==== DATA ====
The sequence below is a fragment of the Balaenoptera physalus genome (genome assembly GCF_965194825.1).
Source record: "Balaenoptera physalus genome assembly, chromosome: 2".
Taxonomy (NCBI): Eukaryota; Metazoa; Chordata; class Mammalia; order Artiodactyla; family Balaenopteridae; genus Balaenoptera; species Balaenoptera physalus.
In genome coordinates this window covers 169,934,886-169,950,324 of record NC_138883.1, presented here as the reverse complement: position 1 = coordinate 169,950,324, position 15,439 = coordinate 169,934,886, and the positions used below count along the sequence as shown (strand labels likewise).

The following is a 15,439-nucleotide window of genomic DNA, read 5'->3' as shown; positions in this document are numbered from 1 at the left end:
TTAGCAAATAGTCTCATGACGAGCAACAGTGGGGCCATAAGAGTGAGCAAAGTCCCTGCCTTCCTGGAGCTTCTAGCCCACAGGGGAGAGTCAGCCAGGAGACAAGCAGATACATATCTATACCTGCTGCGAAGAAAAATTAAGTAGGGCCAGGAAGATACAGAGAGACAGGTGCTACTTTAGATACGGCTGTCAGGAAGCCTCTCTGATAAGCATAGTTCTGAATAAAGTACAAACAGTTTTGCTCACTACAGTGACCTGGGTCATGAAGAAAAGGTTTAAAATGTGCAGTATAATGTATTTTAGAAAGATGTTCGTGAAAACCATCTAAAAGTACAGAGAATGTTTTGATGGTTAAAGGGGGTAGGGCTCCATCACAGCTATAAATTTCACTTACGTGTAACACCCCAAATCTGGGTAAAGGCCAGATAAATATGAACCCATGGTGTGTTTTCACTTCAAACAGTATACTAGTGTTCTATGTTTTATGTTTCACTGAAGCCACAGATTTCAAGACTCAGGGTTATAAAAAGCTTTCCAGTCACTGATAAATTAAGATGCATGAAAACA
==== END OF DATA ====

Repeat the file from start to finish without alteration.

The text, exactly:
The sequence below is a fragment of the Balaenoptera physalus genome (genome assembly GCF_965194825.1).
Source record: "Balaenoptera physalus genome assembly, chromosome: 2".
Taxonomy (NCBI): Eukaryota; Metazoa; Chordata; class Mammalia; order Artiodactyla; family Balaenopteridae; genus Balaenoptera; species Balaenoptera physalus.
In genome coordinates this window covers 169,934,886-169,950,324 of record NC_138883.1, presented here as the reverse complement: position 1 = coordinate 169,950,324, position 15,439 = coordinate 169,934,886, and the positions used below count along the sequence as shown (strand labels likewise).

The following is a 15,439-nucleotide window of genomic DNA, read 5'->3' as shown; positions in this document are numbered from 1 at the left end:
TTAGCAAATAGTCTCATGACGAGCAACAGTGGGGCCATAAGAGTGAGCAAAGTCCCTGCCTTCCTGGAGCTTCTAGCCCACAGGGGAGAGTCAGCCAGGAGACAAGCAGATACATATCTATACCTGCTGCGAAGAAAAATTAAGTAGGGCCAGGAAGATACAGAGAGACAGGTGCTACTTTAGATACGGCTGTCAGGAAGCCTCTCTGATAAGCATAGTTCTGAATAAAGTACAAACAGTTTTGCTCACTACAGTGACCTGGGTCATGAAGAAAAGGTTTAAAATGTGCAGTATAATGTATTTTAGAAAGATGTTCGTGAAAACCATCTAAAAGTACAGAGAATGTTTTGATGGTTAAAGGGGGTAGGGCTCCATCACAGCTATAAATTTCACTTACGTGTAACACCCCAAATCTGGGTAAAGGCCAGATAAATATGAACCCATGGTGTGTTTTCACTTCAAACAGTATACTAGTGTTCTATGTTTTATGTTTCACTGAAGCCACAGATTTCAAGACTCAGGGTTATAAAAAGCTTTCCAGTCACTGATAAATTAAGATGCATGAAAACA